Salty snacks, rich desserts and comfort food may all look and smell appealing, but consuming these in excess can be detrimental to health. Registered dietitian Kayla Fisher presented at the August Prime of Your Life Women’s Health Series event and discussed how sugar, salt and fat content in certain foods can be linked to inflammation and chronic illness.
Pro-inflammatory vs. anti-inflammatory foods
Foods that can cause inflammation include:
- Sugar-sweetened beverages (e.g. soda, juices from concentrate)
- Added sugars and refined carbs
- Processed meats (e.g. hot dogs)
- Solid fats, trans fats and vegetable oils
- Fried foods
Foods that can help prevent inflammation include:
- Legumes, nuts and seeds
- Healthy fats (e.g. avocados)
- Herbs and spices
The sugar situation
Understanding which foods have natural sugar versus those with added sugar are key in preventing inflammation. The average American consumes between 77 to 94 of added sugar every day and that’s too much. Kayla encouraged all to keep these facts about sugar in mind:
- Added sugars are sugars and syrups added to foods when they are processed or prepared
- Natural sugars are sugars naturally occurring in foods such as fruit and milk
- The American Health Association’s daily recommendation is less than 6 teaspoons (or 25 g) of added sugar for women and less than 9 teaspoons (or 38 g) of added sugar for men
- Sugar-sweetened beverages are the number one source of added sugar
Have a sugar craving? Retrain your taste buds by avoiding added sugars for a few weeks. That can lead to reduced sugar cravings and an increased perception of the natural sweetness in foods.
The salty truth
Salt and sodium are not the same thing – this is why sodium is listed on nutrition labels. Salt is a combination of sodium and chloride. Too much sodium can increase fluid retention and blood pressure. The truth about sodium is even saltier:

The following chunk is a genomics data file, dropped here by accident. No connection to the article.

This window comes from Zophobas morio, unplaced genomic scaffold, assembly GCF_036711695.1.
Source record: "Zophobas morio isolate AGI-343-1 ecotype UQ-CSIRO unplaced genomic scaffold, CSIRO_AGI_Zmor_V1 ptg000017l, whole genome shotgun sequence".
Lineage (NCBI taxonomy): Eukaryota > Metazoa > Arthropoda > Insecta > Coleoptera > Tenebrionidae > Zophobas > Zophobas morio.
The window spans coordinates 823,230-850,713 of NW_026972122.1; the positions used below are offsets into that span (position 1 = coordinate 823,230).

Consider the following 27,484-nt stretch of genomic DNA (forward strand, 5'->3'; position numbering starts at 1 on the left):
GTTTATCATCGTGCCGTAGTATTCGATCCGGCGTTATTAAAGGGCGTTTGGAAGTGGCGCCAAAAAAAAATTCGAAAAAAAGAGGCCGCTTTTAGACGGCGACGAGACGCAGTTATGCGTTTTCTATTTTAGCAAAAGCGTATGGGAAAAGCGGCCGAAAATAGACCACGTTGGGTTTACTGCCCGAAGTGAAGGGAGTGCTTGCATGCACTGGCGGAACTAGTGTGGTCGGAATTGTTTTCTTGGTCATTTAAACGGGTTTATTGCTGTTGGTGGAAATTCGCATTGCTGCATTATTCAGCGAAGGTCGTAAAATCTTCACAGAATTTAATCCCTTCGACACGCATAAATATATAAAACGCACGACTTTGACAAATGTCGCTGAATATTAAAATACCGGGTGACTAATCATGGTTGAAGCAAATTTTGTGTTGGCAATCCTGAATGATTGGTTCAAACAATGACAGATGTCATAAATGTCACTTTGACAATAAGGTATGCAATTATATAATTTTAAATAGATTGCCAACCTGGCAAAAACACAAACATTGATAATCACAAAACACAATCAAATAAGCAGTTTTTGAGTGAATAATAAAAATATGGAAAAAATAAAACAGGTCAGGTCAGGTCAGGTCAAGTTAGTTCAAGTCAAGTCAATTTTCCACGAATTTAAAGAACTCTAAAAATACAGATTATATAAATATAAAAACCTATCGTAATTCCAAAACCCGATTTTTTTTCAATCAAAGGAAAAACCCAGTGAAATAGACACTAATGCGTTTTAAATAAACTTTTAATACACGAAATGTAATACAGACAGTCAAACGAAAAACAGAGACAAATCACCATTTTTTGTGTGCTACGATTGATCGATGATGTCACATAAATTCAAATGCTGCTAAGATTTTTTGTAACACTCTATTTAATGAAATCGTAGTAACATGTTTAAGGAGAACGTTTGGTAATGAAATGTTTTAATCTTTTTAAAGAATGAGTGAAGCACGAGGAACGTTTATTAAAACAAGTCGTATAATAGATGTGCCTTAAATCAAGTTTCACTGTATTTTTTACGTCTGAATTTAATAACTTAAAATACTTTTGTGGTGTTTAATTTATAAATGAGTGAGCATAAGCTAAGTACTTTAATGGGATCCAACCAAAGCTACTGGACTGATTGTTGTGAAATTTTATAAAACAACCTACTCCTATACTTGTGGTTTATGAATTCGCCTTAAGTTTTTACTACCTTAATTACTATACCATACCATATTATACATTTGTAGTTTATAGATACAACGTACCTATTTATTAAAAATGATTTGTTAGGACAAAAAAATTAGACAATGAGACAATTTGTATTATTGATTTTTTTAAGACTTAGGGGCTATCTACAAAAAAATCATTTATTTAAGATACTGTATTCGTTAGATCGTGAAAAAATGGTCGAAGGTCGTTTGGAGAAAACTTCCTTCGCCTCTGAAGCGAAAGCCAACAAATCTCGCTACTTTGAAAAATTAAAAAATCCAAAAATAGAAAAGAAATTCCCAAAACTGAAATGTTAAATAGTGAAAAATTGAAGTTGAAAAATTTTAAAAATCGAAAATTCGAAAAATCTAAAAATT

- The average American consumes more than 3,400 milligrams of sodium each day
- 70% of sodium intake comes from processed foods
- One teaspoon of salt = 2,300 mg sodium
- The American Heart Association recommends consuming less than 2,300 mg sodium daily
The fat facts
The word “fat” is typically perceived in a negative way, but not all fat is bad. Many foods contain healthy fats that are necessary for the body and joints to function properly.
Foods with healthy fats include:
- Plant foods (e.g. olives, nuts, seeds, avocados)
- Marine protein (e.g. fatty fish, salmon)
- Cooking oils made from plant seeds (e.g. olive, sesame, sunflower)
Foods with unhealthy fats include:
- Fatty meats (e.g. bacon, sausage, beef, processed meats)
- Highly processed oils (e.g. soybean oil, corn oil, canola oil)
- Foods with trans fats (e.g. stick margarine, cakes, donuts)
If you were unable to make it to this presentation and want to discover more facts about sugar, salt and fat, listen to the full presentation from the August event.
Our Prime of Your Life Women’s Health Series focuses on the health and unique needs of women. Each event is free to the public and hosted by experts from UF Health Jacksonville. The venue provides a safe space for collaboration where participants can connect with experts and learn from each other. Previous event topics have included pregnancy, pelvic floor disorders and stress management.